Is Creatine a Pre or Post Workout Supplement?

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When to take creatine

Disclaimer: This post has not been written or reviewed by a medical professional. Under no circumstances should it be used as medical advice to diagnose, prevent or treat any illness, disease or medical condition. You use the information at your own risk.

As we mentioned in our article on creatine-free pre workouts (click here to read the article in full), creatine is one of the few supplements proven to be both beneficial and safe.

In fact, creatine has been studied more rigorously than almost any other supplement, and its effectiveness has been proven again and again. It’s also cheap, making it a no-brainer for almost anyone interested in strength training.

This effectiveness leads to a lot of questions though. How much should I take? Do I need to cycle creatine? And does caffeine counteract its effects?

Out of all these questions, one of the most common is when creatine should be taken. And that’s what I aim to answer in this article.

Why Take Creatine in the First place?

Creatine plays a vital role in how the body creates energy. When you lift weights, the body mainly uses a chemical called adenosine triphosphate (ATP). To generate energy, it breaks ATP down into adenosine triphosphate (ADP).

The muscles only have a limited supply of ATP though. To replenish it, creatine is used to convert ADP back into ATP. The more creatine available, the faster ATP stores can be regenerated which can lead to an increase in power and strength.

This is why having an adequate supply of creatine is vital for weight lifting. The body can create creatine in the liver, but supplementing ensures you have plenty available.

Creatine may have additional benefits aside from speeding up ATP regeneration and increasing your workout capacity. Examine.com notes that there is a reduction in in fatigue when taken by people with traumatic brain injuries. Creatine may also increase muscular endurance and boost testosterone levels.

In short, taking creatine can help you work out with more intensity, for longer, and with heavier weights. This can noticeably speed up your progress.

Squatting

When Should Creatine be Taken?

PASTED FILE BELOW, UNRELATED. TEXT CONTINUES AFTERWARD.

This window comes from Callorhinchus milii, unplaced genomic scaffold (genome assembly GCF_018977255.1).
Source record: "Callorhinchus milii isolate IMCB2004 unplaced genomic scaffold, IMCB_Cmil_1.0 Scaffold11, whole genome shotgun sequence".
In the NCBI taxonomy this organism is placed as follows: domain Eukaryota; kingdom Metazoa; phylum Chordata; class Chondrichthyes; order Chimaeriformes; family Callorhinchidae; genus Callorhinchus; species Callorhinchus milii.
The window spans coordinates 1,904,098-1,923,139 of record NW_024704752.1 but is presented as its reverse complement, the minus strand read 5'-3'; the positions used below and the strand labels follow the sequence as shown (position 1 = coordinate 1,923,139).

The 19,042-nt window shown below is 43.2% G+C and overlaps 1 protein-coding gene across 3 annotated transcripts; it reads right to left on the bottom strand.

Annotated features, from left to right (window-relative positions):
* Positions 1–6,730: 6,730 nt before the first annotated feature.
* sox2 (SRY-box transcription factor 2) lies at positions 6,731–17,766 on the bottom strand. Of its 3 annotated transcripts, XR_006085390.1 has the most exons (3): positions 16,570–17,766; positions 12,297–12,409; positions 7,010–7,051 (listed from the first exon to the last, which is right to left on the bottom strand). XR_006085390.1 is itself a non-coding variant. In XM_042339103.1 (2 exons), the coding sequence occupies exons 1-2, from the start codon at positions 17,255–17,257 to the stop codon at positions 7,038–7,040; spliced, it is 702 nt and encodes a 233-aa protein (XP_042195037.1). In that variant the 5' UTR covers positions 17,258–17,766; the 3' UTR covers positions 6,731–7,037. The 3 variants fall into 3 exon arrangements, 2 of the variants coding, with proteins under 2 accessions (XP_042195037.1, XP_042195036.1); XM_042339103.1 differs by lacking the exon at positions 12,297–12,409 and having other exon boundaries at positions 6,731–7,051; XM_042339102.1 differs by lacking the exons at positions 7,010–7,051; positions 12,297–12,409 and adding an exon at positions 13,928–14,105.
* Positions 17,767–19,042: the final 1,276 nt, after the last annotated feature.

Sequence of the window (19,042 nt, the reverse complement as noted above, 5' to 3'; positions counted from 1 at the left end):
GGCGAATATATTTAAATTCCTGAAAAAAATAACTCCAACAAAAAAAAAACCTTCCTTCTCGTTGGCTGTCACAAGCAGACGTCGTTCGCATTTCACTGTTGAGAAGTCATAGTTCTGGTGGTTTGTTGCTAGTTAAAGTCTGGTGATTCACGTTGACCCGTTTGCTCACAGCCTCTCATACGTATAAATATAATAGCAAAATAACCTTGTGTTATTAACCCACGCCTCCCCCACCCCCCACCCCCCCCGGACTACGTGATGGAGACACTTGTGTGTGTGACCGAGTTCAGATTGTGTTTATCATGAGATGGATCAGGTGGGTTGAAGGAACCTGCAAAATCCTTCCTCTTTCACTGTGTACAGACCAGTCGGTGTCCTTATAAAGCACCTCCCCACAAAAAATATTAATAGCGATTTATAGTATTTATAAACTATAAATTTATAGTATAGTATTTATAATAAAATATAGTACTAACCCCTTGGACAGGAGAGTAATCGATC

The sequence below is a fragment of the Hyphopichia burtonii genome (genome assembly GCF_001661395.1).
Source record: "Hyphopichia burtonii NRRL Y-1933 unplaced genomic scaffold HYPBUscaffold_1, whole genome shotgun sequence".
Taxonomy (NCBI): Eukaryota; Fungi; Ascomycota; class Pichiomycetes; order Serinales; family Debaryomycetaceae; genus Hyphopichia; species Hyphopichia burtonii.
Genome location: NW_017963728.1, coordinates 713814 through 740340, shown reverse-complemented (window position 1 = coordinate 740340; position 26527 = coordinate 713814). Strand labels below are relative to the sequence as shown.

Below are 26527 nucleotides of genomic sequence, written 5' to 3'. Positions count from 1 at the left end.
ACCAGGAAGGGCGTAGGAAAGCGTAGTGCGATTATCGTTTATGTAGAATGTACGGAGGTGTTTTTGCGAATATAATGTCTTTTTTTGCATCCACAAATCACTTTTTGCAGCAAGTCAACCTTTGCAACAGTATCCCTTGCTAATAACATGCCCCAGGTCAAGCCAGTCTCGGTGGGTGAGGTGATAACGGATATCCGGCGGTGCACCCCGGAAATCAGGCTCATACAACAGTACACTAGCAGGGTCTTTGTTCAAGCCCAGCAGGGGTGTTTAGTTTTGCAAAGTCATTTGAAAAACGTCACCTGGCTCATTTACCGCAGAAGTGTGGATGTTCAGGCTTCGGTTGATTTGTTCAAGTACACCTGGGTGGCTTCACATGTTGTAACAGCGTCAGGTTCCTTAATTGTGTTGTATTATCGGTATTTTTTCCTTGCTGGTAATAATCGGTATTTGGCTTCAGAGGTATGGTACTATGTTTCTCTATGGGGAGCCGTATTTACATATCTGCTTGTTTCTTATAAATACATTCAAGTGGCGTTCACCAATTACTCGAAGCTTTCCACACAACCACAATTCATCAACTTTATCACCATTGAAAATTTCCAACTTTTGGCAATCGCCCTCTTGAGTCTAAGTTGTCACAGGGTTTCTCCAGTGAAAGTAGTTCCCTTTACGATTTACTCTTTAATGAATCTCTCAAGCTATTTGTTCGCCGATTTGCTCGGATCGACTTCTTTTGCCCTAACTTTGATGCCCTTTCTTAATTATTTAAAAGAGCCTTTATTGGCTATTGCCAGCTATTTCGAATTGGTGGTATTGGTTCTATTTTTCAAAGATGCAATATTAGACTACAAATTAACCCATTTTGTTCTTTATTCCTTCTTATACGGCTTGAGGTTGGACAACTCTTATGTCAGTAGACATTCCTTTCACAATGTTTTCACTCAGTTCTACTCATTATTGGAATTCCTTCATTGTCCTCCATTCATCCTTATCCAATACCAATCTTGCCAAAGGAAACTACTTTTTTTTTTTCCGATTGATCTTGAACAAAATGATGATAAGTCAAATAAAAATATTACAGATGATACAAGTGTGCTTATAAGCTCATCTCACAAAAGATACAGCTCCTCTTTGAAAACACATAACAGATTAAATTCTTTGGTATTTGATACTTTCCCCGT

The amount of creatine you take each day depends on your weight. A commonly quoted figure is 0.03g/kg/day, which translates to approximately 2.5g per day for an 80kg person.

This may be on the low side though, as there are potential benefits to doses of up to 10g/day. Many people start by taking a dose of around 3-5 grams.

Should this be taken before or after a workout though?

This is a trick question, as it may be a good idea to take creatine both before and after your workout.

When you take creatine around 30-60 minutes before you head to the gym, you’re loading up the muscles with a supply that can be used to increase strength and power output. So, it makes sense to take a dose of creatine around 30-minutes before a workout (which is why many PWOs contain creatine monohydrate).

That doesn’t mean the post-workout period is any less important though. During this time, your muscles are desperately trying to recover from being pushed to the limit. Supplementing creatine helps restore the muscles and prepares you for the next gym session.

In short, taking creatine both pre and post workout is probably a good idea.

What about off-days though? When you don’t have a workout, a single maintenance dose of creatine is probably all you need.

Side Note: Creatine monohydrate is the cheapest form of the supplement but provides the same benefits as any other. No other form of creatine has proven to be more effective than bog-standard monohydrate.

What Are The Benefits?

We’ve already talked about some of the potential benefits of supplementing creatine, but here’s a more detailed breakdown of those that are relevant to exercise:

In short, there are a lot of proven and potential benefits. But are there any reasons not to take creatine?

There are few negative side effects to creatine – it’s a remarkably safe supplement for most people. It can cause increased water retention, however, so be prepared to put on some weight when you first start taking it.

There is a potential link between creatine and hair loss in some people, although there aren’t any direct studies for this. Studies have not shown any link between kidney problems and creatine in healthy individuals who aren’t taking other medication.

Do I Need to Load Creatine?

Until recently, people who wanted to start taking creatine were often advised to take a higher loading dose. The goal was to saturate the muscle cells with creatine to gain the benefits in less time.

This probably isn’t required though. While you can use loading to “test” how you respond to creatine, you’ll still get the same benefits taking a standard daily dose. Avoiding high loading doses can also reduce the chance of stomach cramping.

The Quick Answer

Creatine is as close to a “no-brainer” as you can get with a workout supplement. It’s legal, proven to be effective, and is safe for most people to take. If you want to get stronger, it’s certainly a supplement to consider.

For best results, creatine should be taken around 30-60 minutes before a workout. It can also be taken immediately after a session to aid recovery and maximize results.

 

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